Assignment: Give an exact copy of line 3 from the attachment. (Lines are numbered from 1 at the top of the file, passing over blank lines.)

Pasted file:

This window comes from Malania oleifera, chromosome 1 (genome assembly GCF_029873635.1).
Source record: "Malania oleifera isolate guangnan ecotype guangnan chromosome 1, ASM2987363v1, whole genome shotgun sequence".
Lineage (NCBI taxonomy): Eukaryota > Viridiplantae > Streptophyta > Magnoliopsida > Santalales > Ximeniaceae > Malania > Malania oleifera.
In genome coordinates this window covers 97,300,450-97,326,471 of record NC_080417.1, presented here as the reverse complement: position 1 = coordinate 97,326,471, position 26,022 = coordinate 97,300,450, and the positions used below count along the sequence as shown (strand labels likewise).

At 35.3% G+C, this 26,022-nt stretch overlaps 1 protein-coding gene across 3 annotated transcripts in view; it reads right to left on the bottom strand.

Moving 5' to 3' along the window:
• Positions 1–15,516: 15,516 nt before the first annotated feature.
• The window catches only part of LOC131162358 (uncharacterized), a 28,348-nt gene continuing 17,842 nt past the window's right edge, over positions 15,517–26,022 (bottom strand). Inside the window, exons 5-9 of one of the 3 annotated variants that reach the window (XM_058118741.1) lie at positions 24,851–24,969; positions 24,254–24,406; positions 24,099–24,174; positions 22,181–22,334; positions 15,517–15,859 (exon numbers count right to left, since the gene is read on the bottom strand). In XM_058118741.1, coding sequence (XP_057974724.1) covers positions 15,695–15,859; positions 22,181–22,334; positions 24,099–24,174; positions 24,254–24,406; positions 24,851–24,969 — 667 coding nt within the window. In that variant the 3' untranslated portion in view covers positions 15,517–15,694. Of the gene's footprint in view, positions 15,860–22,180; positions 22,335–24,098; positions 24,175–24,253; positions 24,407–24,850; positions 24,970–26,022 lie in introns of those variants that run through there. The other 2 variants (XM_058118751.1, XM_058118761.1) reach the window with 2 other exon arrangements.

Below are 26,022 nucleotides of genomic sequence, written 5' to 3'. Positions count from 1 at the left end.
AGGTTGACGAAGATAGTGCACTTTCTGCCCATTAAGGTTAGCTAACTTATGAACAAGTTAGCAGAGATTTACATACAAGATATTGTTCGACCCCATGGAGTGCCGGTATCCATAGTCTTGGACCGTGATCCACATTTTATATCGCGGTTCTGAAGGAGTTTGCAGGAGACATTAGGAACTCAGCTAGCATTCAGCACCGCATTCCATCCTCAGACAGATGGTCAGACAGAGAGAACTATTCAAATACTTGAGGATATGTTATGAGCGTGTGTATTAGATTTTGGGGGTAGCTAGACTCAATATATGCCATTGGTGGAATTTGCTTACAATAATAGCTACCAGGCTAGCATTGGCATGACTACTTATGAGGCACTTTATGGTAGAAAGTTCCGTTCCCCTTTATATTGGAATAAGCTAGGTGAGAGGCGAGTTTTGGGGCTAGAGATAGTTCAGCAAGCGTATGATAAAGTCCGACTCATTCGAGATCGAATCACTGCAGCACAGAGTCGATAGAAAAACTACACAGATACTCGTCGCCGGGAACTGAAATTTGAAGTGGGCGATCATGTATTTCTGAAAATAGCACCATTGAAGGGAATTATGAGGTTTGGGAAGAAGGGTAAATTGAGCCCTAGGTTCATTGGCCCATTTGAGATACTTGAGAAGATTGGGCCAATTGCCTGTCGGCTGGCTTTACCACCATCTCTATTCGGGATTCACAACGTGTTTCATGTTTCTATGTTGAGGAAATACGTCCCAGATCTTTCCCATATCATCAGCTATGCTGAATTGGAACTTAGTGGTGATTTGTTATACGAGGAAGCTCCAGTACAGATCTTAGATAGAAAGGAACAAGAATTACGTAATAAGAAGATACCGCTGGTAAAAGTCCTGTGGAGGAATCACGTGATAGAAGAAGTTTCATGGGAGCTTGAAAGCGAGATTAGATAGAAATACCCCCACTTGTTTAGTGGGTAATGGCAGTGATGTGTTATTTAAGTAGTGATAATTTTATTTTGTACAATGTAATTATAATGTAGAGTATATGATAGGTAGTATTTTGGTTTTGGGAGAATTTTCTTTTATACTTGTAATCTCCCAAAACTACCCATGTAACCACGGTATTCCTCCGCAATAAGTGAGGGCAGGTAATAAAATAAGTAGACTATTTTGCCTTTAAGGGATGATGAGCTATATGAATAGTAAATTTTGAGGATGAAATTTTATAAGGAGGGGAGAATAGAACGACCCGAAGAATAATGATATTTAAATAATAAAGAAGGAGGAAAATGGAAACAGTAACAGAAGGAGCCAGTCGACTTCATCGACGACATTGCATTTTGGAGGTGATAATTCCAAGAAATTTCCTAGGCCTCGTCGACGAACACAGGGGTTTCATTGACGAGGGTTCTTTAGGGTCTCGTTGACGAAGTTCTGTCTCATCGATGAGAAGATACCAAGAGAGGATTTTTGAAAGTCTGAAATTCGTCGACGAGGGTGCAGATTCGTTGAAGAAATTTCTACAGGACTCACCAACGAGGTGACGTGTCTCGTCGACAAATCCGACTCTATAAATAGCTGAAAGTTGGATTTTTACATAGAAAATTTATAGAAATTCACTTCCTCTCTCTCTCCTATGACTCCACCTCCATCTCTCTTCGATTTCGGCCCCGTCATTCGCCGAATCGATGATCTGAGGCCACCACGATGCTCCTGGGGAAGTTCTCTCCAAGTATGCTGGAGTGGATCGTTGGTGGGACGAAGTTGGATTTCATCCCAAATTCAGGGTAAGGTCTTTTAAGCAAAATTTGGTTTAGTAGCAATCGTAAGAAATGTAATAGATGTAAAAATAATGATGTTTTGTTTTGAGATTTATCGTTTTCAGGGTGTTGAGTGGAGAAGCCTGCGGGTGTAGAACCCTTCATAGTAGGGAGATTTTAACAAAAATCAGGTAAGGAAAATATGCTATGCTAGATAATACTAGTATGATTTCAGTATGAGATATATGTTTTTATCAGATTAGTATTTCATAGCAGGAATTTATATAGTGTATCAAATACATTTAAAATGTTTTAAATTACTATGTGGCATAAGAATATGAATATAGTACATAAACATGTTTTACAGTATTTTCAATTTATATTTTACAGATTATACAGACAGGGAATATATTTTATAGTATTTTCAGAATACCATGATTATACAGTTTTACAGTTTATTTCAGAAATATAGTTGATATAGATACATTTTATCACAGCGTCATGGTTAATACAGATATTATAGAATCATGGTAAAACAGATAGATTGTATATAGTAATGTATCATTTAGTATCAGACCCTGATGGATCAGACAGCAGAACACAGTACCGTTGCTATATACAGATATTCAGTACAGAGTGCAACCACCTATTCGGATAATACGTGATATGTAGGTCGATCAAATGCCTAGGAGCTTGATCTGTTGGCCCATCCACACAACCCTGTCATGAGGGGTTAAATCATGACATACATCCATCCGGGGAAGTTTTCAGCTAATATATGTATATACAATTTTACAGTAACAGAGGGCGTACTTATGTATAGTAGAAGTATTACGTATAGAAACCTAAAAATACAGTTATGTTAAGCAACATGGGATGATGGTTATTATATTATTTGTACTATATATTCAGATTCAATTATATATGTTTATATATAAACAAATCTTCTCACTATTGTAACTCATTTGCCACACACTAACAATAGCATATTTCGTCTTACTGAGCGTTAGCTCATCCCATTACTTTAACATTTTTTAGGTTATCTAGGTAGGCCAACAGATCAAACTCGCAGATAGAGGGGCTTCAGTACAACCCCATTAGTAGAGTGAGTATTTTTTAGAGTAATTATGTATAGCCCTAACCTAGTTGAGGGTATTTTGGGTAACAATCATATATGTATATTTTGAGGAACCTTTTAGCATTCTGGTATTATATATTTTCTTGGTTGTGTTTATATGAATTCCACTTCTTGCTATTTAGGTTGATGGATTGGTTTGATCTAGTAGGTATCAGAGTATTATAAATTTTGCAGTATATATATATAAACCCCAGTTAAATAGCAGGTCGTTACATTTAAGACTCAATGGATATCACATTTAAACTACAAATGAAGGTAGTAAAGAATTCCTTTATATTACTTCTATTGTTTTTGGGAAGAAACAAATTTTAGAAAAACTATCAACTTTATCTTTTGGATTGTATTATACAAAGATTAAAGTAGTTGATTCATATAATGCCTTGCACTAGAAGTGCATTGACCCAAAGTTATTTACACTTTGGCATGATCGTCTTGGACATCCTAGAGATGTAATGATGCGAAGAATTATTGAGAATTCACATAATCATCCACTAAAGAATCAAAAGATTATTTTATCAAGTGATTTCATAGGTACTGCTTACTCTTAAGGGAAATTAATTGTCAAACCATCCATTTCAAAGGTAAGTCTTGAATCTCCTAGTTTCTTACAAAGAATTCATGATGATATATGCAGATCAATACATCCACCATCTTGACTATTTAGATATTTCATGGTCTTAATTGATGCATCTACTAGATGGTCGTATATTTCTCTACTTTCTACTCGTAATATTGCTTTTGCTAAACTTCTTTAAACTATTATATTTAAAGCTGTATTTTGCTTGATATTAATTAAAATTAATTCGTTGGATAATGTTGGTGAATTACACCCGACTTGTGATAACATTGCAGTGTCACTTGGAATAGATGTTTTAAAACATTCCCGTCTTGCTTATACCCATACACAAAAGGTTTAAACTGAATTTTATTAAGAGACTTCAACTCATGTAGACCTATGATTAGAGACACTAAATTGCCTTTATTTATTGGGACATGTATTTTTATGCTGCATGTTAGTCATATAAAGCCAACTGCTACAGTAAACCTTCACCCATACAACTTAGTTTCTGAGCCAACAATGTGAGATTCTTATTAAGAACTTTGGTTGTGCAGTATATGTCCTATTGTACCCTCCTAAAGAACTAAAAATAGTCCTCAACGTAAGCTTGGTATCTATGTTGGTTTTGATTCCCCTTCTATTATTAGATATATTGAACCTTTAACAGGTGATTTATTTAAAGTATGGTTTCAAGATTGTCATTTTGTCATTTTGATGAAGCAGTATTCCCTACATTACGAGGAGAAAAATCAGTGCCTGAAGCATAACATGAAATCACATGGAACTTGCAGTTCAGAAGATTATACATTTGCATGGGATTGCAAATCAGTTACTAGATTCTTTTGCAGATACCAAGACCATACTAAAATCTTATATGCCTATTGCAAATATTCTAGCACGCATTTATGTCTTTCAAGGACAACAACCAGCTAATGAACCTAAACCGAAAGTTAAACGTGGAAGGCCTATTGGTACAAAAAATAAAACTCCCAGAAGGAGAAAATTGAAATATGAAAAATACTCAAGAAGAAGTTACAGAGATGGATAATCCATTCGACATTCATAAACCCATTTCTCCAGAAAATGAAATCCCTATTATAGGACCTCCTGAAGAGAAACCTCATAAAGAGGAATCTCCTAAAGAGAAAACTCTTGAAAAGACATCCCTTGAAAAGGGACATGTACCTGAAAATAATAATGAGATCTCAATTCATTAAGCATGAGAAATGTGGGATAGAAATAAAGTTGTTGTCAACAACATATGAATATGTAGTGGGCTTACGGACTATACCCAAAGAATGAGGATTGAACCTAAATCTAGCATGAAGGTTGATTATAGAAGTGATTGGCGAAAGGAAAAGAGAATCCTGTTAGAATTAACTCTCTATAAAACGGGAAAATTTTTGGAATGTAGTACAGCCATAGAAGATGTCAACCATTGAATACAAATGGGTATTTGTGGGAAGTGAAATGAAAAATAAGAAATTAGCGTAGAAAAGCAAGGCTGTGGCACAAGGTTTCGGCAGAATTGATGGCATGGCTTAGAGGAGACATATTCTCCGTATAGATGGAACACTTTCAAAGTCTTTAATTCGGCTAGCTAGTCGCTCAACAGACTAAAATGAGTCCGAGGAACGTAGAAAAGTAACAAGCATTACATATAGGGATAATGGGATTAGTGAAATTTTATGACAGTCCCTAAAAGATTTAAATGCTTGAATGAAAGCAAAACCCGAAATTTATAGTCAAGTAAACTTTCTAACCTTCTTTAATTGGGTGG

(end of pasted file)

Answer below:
Lineage (NCBI taxonomy): Eukaryota > Viridiplantae > Streptophyta > Magnoliopsida > Santalales > Ximeniaceae > Malania > Malania oleifera.